# Things mathematicians know but most people don’t: dimension is malleable

One of my science pet peeves is when people say, “time is the fourth dimension.” It’s like a fishy smell; when someone says it without a hint of humor I usually end up convinced that they don’t know what dimension is or how it works. Considering that nobody really knows how time works either, the statement is just utter nonsense. Even worse are those popular “science” videos with titles like, “Imagining the Tenth Dimension” and, “Who lives in the Eleventh Dimension?”

The biggest misunderstanding is in the word “the.” That is, that time has no choice but to be the fourth dimension. Why can’t time be the first dimension? Or the eleventh? What’s so mystical and supernatural about the number four that time has to go there?

In fact, the reality is that dimension is a mathematical construction designed and redesigned as necessary to suit our needs in analyzing mathematical issues. As a concept, dimension is *malleable*. And the easiest way to realize this is to notice how many different kinds of dimension there are.

To name a few: the dimension of a vector space, the fractal dimension of a curve, the dimension of a smooth manifold, the Hausdorff & Lebesgue dimensions of a topological space, the Krull dimension of a commutative ring, the Vapnik-Chervonenkis dimension of a hypothesis space (this one is particularly important to me).

These all sound confusing and twisted, and they are almost completely unrelated to each other, and few have anything to do with time or space. So why do we call them all “dimension?” Because their job as concepts is to help us taxonomize mathematical objects with respect to a notion of magnitude or complexity. As a simplified example, we might be able to prove a theorem like: “this computer program can learn to play any two-player game optimally, but only if the ‘game dimension’ is not too large.” Here dimension would describe how complex the game is in a principled way.

On the other side of the coin, “dimensions” often just represent features of some system. For example, you might represent an economic market in terms of the price of tomatoes, diapers, whiskey, corn, and the unemployment rate. Then one instance of the market requires five potentially independent numbers to describe, and hence the space of all markets is a 5-dimensional space. We use the word “space” mathematically to mean “collection.” This has nothing to do with physics.

We can analyze the change of this market over time and, if we assume prices and unemployment rates change continuously, it would trace out a one-dimensional curve through a 5- or 6-dimensional space, depending on how you want to look at things. But is anything about tomatoes or whiskey intrinsic to economics? Certainly not. We could reorder, replace, or remove any of these dimensions if it resulted in a better model. Indeed, the fashion of big data would lead us to believe more dimensions are easier to learn from. The point is that the “true” dimension of an economic market is whatever best suits our analytic needs.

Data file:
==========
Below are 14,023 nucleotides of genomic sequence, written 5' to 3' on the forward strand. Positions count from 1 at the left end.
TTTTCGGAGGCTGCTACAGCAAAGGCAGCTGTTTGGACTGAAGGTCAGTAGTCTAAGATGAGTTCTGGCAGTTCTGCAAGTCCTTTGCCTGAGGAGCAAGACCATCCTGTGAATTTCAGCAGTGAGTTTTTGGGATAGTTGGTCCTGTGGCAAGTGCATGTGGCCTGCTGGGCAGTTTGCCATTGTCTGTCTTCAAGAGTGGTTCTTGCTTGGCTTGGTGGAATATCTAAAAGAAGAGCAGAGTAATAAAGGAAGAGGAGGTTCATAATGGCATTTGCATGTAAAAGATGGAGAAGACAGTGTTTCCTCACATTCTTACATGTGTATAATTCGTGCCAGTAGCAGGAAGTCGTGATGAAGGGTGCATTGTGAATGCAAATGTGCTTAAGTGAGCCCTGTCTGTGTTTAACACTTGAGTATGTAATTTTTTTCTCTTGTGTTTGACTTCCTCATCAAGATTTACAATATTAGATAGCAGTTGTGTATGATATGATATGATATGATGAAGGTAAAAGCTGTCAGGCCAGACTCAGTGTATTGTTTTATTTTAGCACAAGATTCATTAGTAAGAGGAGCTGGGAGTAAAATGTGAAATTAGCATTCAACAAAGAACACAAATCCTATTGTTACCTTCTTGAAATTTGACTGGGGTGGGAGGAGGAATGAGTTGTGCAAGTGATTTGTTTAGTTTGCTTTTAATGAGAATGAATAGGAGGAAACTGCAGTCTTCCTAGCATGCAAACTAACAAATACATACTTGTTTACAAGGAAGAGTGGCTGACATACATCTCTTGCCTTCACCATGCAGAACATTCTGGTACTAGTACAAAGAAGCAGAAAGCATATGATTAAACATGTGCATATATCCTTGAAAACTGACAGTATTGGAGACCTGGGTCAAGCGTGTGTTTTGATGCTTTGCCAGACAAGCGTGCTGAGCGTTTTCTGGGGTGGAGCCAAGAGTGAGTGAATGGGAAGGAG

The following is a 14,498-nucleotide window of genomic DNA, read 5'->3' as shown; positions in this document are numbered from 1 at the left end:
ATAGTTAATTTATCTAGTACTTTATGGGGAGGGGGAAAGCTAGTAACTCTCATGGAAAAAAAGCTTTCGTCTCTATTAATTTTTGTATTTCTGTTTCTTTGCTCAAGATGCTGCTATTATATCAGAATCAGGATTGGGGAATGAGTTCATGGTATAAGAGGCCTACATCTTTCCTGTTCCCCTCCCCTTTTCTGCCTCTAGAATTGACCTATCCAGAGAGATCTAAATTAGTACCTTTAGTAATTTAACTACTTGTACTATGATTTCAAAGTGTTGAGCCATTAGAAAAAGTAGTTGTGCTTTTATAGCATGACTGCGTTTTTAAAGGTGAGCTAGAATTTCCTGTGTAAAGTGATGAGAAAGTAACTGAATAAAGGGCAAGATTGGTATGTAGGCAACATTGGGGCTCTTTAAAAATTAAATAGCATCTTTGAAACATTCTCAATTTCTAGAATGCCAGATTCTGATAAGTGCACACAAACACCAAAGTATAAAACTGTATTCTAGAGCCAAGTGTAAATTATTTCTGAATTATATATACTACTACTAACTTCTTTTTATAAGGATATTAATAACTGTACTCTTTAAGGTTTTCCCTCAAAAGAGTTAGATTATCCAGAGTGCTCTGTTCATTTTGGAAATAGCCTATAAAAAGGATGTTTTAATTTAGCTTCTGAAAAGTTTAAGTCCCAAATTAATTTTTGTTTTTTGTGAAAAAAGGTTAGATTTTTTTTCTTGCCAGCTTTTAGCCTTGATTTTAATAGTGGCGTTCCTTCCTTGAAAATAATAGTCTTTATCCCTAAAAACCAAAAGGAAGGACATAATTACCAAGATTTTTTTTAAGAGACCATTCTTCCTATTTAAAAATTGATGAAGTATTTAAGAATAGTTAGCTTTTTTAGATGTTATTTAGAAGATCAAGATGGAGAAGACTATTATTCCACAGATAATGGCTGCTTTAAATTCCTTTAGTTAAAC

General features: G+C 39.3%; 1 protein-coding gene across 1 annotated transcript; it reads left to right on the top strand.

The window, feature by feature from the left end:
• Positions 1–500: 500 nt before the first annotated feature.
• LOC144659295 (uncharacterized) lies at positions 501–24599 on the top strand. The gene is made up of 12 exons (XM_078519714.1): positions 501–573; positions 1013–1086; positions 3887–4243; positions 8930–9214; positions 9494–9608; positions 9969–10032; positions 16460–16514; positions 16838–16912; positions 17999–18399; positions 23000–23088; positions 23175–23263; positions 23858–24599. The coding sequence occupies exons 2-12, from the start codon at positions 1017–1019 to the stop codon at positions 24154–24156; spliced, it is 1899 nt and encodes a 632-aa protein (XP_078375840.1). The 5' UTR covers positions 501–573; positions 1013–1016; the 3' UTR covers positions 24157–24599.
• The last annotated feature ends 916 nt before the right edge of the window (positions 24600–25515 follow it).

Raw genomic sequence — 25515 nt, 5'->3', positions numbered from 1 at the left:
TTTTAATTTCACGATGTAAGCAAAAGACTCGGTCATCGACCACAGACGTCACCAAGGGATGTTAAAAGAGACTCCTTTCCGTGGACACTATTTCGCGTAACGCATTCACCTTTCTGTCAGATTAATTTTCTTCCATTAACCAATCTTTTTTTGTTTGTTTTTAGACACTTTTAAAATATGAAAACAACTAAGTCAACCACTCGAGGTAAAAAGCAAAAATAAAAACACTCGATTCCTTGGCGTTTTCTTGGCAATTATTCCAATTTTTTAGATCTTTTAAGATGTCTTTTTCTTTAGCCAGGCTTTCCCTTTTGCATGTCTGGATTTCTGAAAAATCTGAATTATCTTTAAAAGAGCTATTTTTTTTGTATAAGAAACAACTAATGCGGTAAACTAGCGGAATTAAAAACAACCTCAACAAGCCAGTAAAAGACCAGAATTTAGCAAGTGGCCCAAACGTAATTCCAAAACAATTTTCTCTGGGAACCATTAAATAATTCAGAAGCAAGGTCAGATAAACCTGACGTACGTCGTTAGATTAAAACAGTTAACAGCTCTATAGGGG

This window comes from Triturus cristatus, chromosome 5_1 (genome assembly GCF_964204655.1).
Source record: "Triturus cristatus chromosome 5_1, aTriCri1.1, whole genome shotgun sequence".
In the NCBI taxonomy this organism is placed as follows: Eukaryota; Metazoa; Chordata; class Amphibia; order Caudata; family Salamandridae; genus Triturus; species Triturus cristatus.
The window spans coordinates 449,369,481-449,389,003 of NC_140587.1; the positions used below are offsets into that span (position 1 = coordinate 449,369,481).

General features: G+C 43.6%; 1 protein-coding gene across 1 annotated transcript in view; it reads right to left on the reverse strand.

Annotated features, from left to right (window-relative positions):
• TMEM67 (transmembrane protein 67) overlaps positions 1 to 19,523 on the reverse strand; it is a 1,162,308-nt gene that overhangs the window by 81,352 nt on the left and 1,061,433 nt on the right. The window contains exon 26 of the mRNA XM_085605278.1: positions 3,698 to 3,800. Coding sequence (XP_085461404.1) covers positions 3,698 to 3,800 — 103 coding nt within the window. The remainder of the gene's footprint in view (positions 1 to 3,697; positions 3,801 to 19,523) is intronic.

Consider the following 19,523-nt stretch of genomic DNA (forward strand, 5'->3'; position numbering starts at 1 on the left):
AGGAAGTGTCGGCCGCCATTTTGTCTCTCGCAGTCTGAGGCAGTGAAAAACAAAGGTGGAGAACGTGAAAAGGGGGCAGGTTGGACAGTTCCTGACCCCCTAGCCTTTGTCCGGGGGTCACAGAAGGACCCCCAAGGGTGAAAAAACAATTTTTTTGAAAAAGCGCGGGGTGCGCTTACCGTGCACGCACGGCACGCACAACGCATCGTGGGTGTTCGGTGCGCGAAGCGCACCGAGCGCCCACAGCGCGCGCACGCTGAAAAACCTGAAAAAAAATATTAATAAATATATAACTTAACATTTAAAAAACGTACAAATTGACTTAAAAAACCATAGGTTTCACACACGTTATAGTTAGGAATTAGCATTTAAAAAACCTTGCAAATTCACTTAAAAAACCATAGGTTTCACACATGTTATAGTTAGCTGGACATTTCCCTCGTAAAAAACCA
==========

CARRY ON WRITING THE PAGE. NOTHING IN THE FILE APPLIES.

A heavier example is an image: we can call the intensity of each pixel of an image its own dimension, and then the space of all possible 100 by 100 pixel images is a ten-thousand dimensional space! We can ask some very intriguing questions like, what is the dimension of the space of naturally occurring images, or of photographs of cats? Since very few images out of all possible images are actually pictures of cats, we’d expect the dimension to be quite small. In other words, the intensity of some pixels would tend to depend on the intensity of neighboring pixels, and this would reduce the dimension.

People do actually study this question. For example, the mathematical shape and dimension of the space of 3 by 3 patches taken from natural images is known. It’s dimension is 2, and it’s a shape known as the Klein Bottle. The Klein bottle itself is a quirky thing: a two-dimensional surface whose inside is the same as its outside, if you want o interpret it as having four spacial dimensions. Here’s the interpretation in terms of image patches.

Understanding this model leads to improved automated image classification, detection, and generation. But it’s not the *only* model of natural 3x3 image patches.

Again, the central point here is that we humans invented the notion of dimension and use it as a tool to shape our understanding of various ideas. Spatial or time *interpretations* of dimension are prevalent because they’re extremely useful, but the truth is that dimension is what we make it. As with the rest of mathematics, it only exists in our minds.

So the next time someone tells you about “the” fourth dimension, tell them that your fourth dimension is corn.

*Jeremy Kun is the author of the blog [Math ∩ Programming](jeremykun.com). If you found this article on dimension interesting, you might enjoy an application of the ideas to facial recognition.*